Everyone always says, except the people at ASCAP and BMI, that BMI and ASCAP are exactly the same. And mostly, they are. Come the end of the calendar year, it is time to look back over what you’ve written, pick the best piece, and send it to ASCAP and BMI’s panels of judges for consideration. Each organization has a bucket of cash and a handful of resume gems to doll out. The lineup of judges for both awards shift around each year, each always forming an image of contemporary American composition establishment. It seems that saying that the resemblance ends there would be like saying that the two awards are basically identical—what else is there to it if the judges and prizes are not substantially different from one another?
The legend Christian Wolff came to the Harvard Composers Colloquium a couple weeks ago. I’m just getting to typing up some notes. He was very kind, and very insightful… A couple of points:
Improvisation & Indeterminacy
Wolff had many fascinating comments about indeterminacy and improvisation. He said that early on, he felt that indeterminacy should be put in performance, not composition—that’s where it belonged and already always is anyway. Some of the language he used to describe how his music worked was decidedly “uncomposerly,” I might say. For example, he said you “work it out in course of performance” and “realizing you’re in the wrong place in the score is part of the piece.” For his piece Burdocks, he described the score as a “map, [which] each player moves through in a different way.”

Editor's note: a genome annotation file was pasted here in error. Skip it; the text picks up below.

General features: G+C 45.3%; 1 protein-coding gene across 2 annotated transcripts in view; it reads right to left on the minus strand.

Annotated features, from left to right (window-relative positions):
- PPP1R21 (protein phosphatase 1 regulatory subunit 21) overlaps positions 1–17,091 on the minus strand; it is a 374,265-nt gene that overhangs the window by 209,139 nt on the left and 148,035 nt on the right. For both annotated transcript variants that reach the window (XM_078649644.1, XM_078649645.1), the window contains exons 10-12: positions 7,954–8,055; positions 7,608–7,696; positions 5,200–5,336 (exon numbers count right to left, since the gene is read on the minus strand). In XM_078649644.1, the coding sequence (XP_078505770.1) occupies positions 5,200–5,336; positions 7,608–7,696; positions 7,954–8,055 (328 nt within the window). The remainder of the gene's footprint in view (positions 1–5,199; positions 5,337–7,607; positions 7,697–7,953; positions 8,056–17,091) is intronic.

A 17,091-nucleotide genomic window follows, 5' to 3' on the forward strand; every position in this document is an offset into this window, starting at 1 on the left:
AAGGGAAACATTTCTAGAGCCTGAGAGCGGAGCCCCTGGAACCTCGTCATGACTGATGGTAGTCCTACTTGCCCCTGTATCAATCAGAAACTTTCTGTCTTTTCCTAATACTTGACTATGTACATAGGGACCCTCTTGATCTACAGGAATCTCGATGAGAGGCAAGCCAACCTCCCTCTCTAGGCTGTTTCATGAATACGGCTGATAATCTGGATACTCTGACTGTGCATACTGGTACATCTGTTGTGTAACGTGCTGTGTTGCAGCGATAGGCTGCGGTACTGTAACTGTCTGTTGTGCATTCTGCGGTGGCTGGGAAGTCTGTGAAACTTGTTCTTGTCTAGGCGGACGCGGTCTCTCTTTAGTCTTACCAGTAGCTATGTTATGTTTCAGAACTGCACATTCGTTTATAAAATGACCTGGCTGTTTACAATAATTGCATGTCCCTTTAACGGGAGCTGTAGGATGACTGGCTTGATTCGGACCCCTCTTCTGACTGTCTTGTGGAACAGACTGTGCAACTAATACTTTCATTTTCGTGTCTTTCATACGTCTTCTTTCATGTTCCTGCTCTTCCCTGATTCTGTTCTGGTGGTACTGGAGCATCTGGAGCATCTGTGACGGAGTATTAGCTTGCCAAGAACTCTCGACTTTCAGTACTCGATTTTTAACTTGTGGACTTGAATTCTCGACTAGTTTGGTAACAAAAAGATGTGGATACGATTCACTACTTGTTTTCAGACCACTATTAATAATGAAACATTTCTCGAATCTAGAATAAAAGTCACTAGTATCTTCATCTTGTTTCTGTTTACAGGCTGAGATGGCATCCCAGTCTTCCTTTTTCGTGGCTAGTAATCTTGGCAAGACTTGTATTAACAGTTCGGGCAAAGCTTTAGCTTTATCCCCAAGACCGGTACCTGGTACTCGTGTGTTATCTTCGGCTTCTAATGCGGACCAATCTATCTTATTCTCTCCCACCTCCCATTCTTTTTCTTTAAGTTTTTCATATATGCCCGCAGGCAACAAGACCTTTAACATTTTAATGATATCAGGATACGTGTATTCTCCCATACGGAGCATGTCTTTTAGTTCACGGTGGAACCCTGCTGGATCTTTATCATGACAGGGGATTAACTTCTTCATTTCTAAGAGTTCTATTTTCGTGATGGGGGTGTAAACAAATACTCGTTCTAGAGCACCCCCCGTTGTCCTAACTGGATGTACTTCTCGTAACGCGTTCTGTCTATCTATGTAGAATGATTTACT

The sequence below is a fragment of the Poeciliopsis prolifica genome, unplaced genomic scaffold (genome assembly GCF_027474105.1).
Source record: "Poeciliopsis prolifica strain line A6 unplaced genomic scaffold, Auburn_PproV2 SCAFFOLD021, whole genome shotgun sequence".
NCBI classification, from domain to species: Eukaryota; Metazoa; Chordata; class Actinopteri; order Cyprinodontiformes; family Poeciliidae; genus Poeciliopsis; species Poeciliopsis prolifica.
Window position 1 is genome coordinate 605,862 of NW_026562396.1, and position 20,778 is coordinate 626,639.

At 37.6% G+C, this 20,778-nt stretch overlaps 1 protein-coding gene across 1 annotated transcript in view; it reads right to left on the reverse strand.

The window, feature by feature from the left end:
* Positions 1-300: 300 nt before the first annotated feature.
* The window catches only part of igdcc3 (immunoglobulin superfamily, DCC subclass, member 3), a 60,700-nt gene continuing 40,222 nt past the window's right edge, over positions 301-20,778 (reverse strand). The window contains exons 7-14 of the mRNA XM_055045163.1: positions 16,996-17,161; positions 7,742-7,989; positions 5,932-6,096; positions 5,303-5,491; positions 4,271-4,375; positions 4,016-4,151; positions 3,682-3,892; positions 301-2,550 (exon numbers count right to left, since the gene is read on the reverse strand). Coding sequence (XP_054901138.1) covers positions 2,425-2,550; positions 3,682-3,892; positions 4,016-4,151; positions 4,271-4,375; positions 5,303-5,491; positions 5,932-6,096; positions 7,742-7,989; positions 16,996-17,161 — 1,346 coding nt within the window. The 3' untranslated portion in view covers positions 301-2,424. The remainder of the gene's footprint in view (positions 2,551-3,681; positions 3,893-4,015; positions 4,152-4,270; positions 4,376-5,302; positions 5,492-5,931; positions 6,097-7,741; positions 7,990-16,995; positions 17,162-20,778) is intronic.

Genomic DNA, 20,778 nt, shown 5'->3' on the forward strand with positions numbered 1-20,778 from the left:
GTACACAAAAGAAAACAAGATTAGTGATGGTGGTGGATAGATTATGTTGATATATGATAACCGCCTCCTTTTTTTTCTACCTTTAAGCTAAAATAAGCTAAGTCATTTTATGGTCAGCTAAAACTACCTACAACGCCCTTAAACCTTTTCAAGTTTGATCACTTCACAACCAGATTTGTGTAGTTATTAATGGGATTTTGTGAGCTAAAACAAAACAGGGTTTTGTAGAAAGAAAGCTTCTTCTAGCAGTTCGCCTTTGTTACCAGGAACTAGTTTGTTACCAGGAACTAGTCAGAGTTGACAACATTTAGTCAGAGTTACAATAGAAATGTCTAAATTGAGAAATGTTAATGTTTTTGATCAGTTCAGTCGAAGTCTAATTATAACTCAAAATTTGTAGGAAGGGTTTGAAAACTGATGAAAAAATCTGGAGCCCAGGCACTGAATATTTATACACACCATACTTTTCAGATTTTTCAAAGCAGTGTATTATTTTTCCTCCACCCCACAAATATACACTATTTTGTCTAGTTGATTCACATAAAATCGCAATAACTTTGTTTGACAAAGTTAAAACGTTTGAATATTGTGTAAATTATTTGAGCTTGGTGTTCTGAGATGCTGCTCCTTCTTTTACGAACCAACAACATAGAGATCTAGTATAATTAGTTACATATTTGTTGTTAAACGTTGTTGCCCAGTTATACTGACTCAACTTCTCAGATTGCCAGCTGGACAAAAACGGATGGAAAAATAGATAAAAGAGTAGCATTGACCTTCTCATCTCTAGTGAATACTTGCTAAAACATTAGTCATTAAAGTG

I forgot my music a few weeks ago so I had to go get my A Major sonata D959 out of the library. To my luck, there was a beautiful Bareneiter edition in the stacks. And to my surprise, this edition contained a extra book with the surviving drafts Schubert made of the piece before the final version.
Schubert has a reputation, along with Mozart, as that type of classical music genius who could write piles and piles of music of the highest quality with no effort between his afternoon snack and his afternoon tea. Tim Page, for example, wrote that “Schubert engendered music as easily and naturally as some trees bear fruit.” But strangely, quite a bit of this earliest surviving draft to D959 is rather clunky, noticeably bare sometimes, missing effective transitions between material other times. One such case really caught my eye, because it offered a rare window into Schubert’s thought process.